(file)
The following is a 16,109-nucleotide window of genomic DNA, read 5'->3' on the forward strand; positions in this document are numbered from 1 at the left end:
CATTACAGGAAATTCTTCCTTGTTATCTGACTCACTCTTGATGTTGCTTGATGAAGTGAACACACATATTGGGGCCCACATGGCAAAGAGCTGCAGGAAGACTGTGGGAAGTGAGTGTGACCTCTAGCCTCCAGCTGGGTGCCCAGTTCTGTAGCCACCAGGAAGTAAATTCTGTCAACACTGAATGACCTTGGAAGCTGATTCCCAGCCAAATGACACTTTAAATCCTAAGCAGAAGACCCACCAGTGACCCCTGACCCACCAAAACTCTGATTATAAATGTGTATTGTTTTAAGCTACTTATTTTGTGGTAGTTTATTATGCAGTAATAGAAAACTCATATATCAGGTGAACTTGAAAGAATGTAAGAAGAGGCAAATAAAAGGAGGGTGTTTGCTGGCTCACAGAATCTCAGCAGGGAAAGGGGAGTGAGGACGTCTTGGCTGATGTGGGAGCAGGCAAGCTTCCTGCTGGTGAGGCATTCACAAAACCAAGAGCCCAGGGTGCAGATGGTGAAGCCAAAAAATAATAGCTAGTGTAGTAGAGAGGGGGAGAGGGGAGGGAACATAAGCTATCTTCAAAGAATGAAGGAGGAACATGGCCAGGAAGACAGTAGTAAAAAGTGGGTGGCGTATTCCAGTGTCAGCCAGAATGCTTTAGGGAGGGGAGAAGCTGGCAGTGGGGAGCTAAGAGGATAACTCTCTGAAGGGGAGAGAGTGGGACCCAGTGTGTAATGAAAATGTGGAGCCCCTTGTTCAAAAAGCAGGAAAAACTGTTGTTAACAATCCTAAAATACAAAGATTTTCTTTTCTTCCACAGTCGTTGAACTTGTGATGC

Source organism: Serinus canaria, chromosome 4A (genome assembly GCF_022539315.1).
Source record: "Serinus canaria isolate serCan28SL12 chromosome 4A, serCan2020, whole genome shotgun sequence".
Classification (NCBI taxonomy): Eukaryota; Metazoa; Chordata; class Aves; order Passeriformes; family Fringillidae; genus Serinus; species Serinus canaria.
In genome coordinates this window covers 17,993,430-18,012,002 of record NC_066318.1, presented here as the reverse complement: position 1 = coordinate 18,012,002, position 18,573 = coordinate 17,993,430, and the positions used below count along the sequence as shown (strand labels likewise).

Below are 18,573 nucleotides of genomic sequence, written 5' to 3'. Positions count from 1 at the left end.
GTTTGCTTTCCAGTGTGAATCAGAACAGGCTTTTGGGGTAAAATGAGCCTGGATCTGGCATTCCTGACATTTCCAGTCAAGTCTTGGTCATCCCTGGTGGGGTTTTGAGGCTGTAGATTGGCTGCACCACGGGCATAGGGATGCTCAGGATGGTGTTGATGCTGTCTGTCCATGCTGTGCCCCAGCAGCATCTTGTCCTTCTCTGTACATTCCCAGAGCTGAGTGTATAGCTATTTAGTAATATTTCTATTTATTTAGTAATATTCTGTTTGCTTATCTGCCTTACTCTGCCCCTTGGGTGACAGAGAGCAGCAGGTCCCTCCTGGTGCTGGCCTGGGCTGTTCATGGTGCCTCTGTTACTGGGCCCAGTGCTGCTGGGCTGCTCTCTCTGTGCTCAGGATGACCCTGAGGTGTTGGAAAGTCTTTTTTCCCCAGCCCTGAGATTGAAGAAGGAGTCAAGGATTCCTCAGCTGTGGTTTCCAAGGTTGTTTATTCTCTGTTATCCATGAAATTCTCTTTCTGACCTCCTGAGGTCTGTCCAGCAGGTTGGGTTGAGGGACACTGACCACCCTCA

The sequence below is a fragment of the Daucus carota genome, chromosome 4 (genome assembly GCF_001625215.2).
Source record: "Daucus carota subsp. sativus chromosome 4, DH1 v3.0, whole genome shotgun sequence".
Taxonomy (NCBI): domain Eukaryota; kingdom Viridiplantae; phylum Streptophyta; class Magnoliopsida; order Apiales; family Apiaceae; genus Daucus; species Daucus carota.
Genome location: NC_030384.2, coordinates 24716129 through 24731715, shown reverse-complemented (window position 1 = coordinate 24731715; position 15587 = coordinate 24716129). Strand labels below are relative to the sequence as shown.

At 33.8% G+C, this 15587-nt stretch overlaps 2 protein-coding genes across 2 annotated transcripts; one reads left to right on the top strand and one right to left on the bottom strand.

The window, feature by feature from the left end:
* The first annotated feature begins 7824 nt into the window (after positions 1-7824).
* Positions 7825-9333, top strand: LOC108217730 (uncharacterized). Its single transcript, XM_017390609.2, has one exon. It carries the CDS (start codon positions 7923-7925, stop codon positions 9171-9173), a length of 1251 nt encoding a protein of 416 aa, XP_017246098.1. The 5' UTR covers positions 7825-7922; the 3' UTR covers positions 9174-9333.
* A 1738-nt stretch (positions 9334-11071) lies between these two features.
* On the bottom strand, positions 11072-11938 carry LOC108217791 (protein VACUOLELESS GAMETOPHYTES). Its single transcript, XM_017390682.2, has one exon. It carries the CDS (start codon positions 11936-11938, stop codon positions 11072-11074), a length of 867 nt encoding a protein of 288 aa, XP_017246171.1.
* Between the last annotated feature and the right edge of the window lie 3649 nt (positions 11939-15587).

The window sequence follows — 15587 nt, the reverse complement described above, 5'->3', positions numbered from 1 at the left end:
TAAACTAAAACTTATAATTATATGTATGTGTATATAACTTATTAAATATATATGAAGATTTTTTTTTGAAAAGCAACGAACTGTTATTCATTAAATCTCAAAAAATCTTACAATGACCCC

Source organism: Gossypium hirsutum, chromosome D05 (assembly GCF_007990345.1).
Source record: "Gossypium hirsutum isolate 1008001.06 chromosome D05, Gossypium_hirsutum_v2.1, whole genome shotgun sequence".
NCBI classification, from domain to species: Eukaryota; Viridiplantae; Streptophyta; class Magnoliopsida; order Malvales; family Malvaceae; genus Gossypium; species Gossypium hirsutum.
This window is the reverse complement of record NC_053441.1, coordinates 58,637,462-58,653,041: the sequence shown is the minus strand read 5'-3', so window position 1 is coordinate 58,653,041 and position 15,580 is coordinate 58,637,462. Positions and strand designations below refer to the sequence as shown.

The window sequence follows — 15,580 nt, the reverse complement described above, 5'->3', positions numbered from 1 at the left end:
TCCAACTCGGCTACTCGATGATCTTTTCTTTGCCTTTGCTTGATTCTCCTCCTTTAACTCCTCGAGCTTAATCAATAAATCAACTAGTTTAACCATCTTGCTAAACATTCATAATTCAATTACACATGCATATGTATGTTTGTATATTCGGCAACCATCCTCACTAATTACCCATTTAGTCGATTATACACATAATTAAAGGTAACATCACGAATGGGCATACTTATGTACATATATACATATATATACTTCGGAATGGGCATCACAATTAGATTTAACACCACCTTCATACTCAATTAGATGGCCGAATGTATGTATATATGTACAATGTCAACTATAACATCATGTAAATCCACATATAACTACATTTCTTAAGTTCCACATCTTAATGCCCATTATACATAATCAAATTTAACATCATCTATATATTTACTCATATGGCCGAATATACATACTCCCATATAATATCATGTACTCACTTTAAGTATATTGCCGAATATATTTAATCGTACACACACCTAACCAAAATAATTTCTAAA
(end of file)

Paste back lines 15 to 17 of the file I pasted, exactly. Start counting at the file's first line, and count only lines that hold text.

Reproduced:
* The first annotated feature begins 7824 nt into the window (after positions 1-7824).
* Positions 7825-9333, top strand: LOC108217730 (uncharacterized). Its single transcript, XM_017390609.2, has one exon. It carries the CDS (start codon positions 7923-7925, stop codon positions 9171-9173), a length of 1251 nt encoding a protein of 416 aa, XP_017246098.1. The 5' UTR covers positions 7825-7922; the 3' UTR covers positions 9174-9333.
* A 1738-nt stretch (positions 9334-11071) lies between these two features.